Baltimore, Maryland is burning. Protesters and looters have flooded the streets in response to the questionable death of Freddie Gray while in police custody. Stores have been vandalized, buildings and police cars set on fire. A state of emergency has been declared and the National Guard have been called in.
Tanks, rubber bullets, tear gas, curfews are all in effect. External force is the order of our days. But, what of the spiritual force that lies within us? Dr. King called it “soul force.” What of the power of the human soul to change? And how are we prepared to meet these hurting souls so that we might effect sound change?
This is an all too familiar story in America. In fact, it is the American story, the tragedy of race. We know the lines and yet, we have not figured out how to stop repeating them. We know violence only produces more violence. We recite the words of Dr. King, “Hate cannot drive out hate.” But, this recipe is not only for riots but for the relationships that we have with each other today and every day after the smoke settles.
We know both sides, the pros and cons. We know the charges of our history and what has been our defense. We have been the judge but I think that today is as good a day as any to get up. We need to be overruled by Love.
We need the Power greater than ourselves Who can do what we cannot because He knows what we find so hard to believe: “Love bears all things, believes all things, hopes all things, endures all things. Love never fails” (First Corinthians 13.7-8).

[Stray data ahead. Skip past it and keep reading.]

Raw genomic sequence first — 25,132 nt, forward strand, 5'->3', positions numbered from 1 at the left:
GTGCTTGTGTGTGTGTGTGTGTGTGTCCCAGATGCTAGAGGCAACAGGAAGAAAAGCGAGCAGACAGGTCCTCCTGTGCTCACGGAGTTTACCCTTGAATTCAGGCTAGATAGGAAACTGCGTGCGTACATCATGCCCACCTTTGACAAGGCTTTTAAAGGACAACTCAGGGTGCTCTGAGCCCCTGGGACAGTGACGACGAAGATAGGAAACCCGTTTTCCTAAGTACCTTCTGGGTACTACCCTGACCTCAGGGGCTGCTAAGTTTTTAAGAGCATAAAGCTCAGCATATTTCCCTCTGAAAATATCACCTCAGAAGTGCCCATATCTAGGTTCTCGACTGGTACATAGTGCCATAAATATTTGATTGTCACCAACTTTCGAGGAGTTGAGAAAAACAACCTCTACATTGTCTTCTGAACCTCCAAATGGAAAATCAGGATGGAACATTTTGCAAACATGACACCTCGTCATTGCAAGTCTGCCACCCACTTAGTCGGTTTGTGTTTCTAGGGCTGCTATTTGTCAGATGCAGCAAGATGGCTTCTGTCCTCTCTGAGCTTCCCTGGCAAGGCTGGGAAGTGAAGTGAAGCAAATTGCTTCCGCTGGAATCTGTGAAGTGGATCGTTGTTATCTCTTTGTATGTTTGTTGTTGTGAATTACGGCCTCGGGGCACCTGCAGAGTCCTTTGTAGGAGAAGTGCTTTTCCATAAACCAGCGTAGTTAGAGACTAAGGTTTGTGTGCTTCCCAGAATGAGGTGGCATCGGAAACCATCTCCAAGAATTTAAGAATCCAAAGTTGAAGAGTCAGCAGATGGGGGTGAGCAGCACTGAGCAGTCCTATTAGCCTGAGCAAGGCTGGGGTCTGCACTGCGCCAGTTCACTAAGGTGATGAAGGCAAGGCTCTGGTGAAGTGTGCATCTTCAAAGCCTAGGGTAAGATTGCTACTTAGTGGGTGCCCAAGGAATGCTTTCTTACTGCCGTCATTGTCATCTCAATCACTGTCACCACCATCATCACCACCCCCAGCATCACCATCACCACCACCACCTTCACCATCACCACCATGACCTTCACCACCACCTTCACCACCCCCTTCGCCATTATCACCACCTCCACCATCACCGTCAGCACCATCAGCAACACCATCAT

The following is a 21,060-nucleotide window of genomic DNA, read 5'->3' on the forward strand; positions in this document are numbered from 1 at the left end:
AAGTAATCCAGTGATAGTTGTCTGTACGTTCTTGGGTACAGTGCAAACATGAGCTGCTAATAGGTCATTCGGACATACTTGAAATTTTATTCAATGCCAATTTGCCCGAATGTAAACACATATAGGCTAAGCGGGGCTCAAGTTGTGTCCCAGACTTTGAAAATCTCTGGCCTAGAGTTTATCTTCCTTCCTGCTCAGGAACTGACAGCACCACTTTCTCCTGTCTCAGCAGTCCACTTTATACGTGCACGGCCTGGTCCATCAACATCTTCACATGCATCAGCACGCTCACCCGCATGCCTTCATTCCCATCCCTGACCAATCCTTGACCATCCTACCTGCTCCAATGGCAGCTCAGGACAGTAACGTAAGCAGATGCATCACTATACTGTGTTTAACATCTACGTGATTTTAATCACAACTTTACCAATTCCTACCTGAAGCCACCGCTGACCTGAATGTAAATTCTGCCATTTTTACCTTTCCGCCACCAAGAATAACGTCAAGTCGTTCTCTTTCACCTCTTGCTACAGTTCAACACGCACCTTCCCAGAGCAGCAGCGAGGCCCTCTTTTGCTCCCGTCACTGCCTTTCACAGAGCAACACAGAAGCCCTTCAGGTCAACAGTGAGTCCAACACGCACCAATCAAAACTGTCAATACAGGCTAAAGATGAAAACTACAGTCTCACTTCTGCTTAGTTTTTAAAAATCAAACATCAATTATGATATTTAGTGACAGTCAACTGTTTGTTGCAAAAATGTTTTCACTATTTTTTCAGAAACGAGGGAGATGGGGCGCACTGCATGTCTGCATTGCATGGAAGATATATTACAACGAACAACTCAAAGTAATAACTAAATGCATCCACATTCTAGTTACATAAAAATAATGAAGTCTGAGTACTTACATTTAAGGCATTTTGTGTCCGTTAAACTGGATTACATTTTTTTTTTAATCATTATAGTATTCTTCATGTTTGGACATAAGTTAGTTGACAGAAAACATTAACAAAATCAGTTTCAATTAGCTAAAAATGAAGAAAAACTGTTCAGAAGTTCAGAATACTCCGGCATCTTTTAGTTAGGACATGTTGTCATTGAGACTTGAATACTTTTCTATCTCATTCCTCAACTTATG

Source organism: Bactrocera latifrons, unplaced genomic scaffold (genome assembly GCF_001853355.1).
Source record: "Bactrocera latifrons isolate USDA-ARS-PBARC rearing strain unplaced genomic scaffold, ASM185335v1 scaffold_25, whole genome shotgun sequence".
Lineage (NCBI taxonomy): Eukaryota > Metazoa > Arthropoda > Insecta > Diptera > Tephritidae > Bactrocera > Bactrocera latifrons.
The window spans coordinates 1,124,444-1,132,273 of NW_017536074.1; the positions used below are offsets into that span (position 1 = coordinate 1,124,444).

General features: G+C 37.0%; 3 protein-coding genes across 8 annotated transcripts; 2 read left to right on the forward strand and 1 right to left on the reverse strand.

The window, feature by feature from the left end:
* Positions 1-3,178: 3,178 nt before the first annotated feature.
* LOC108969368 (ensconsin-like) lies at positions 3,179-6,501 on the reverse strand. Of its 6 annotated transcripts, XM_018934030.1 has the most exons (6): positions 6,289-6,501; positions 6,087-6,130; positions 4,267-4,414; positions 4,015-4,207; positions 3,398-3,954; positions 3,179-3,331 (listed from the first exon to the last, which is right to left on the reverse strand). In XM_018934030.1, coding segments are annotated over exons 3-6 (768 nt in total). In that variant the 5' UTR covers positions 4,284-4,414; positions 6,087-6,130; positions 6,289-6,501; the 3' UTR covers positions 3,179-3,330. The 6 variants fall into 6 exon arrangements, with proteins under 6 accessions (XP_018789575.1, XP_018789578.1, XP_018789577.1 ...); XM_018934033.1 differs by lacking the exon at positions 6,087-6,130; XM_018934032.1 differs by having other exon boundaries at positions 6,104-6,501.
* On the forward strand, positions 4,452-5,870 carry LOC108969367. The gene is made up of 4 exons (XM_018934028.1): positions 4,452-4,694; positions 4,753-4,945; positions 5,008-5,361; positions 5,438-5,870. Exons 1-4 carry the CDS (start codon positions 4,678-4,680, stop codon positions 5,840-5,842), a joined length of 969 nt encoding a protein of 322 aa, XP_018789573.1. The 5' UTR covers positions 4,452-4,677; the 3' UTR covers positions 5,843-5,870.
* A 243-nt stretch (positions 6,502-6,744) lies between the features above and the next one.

I know that we cannot see it now but Love will win.
Judgment. We just can’t seem to get it right. We forget who we are in the courtroom: all sinners, guilty as charged. We forget that Jesus defends us all, that Jesus is a friend of sinners, a friend to Officer Darren Wilson and the late Mr. Michael Brown, Jr. before and after they met each other (Matthew 11.19). We don’t like to hear that, which is how we find ourselves in the Judge’s seat. We really don’t like God’s justice, which is God’s unconditional love– because it is for all.
The truth is that we want God to reserve judgment when it comes to our failings but scream “let it roll like a river” when it comes to those we hate or disagree with (Amos 5.24). The truth is we only respect God’s judgment when we approve of it, when we feel that God has reached the decision that we have.
We also want to keep persons on the hook. We don’t want to forgive them. But, Christians, what kind of fisher of people does that? Are those we perceive to have done wrong in the case of Officer Darren Wilson and the late Mr. Michael Brown, Jr. now not eligible for the ministry of Christ? Have we judged them unworthy of God’s grace and mercy because of the decision they have made? And if so, by what criteria? Where did it begin and when does it end?
We want justice now. We put demands on when justice happens and how justice looks to us. And if our demands are not met, then we judge not just the jury or the law enforcement officials or even the media but we judge God as incompetent.
The tragic events that led up to the death of an unarmed teenager, the late Mr. Michael Brown, Jr. have brought us to the same place. We are using excessive force, punishing business owners that had nothing to do with the event, destroying property that was not a part of the crime scene, hurting hundreds of other people… though it started with just two.
This is what happens when we judge. I’m scooting over as I am in no position to.